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Home > Resources > PAF Publications > PAF Guides & Major Publications > A Healthier African Am Community > Diabetes

Diabetes
Diabetes is a condition where one is unable to control blood sugar. Problems can occur if blood sugar is too high or too low. Diabetes occurs when the body is either unable to make enough insulin or it becomes unable to use the amount of insulin produced. Uncontrolled blood sugar leads to a number of damaging conditions of the body. There are two main types of diabetes.

Type I or "juvenile-onset" usually begins during childhood or early adulthood. The body does not produce enough insulin and the patient must give
themselves shots of insulin.

Type II diabetes is also called "adult-onset" or "non-insulin dependent" diabetes. It is usually associated with being overweight and has a tendency to run in families. Usually the body makes enough insulin, but cannot use it properly.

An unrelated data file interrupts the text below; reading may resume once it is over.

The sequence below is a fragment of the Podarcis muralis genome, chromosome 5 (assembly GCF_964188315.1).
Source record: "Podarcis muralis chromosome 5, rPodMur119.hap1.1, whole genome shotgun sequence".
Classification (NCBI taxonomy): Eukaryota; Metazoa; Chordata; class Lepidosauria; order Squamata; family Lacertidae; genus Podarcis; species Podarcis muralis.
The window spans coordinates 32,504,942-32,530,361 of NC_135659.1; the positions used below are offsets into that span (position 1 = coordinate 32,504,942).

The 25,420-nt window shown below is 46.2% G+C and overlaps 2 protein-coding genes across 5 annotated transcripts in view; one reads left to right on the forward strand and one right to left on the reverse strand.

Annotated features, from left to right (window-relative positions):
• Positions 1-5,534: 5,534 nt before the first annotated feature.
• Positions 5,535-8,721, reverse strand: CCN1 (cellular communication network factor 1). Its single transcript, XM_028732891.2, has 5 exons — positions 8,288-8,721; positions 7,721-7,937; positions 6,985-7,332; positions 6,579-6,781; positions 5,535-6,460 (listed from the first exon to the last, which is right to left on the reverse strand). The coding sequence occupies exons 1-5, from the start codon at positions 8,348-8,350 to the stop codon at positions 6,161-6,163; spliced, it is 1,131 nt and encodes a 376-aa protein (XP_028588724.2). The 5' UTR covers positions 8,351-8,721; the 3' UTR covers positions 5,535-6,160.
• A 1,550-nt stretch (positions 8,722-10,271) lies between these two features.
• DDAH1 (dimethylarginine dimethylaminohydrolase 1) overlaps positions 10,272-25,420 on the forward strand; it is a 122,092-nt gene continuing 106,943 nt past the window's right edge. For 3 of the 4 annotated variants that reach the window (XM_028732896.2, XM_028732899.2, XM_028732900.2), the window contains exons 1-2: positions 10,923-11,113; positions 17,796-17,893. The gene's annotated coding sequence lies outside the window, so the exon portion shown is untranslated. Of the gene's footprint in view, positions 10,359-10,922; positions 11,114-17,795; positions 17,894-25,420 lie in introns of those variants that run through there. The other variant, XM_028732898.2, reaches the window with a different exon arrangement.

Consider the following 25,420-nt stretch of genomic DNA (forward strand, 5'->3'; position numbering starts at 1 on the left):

African Americans and Diabetes
African Americans experience higher rates of complications of diabetes: cardiovascular diseases, blindness, amputation of limbs and kidney failure. Becoming educated about the symptoms, treatments and preventions will go a long way to prevent the development of diabetes or maintain control of this condition.

Signs and Symptoms:
  • Increased thirst
  • Increased urination
  • Increased hunger
  • Feeling more tired
  • Loss of weight
  • Blurry vision

Risk Factors:
  • Overweight and obesity
  • Age
  • Family History
  • History of having a large birth weight baby (over 9 lbs)
  • Low physical activity

Prevention/Best Defense
Type I diabetes cannot be prevented since this condition is usually linked to a family history. Type II diabetes cannot always be prevented, however a healthy diet and regular exercise can lower the risk of developing this condition. Education is the single most important factor in preventing complications.

If You Have Diabetes
  • See your doctor regularly
  • Check your blood sugar as recommended
  • Follow your diet
  • Have your blood pressure checked often
  • Take all prescribed medicines as ordered
  • Don’t smoke
  • Limit alcohol intake
  • Exercise regularly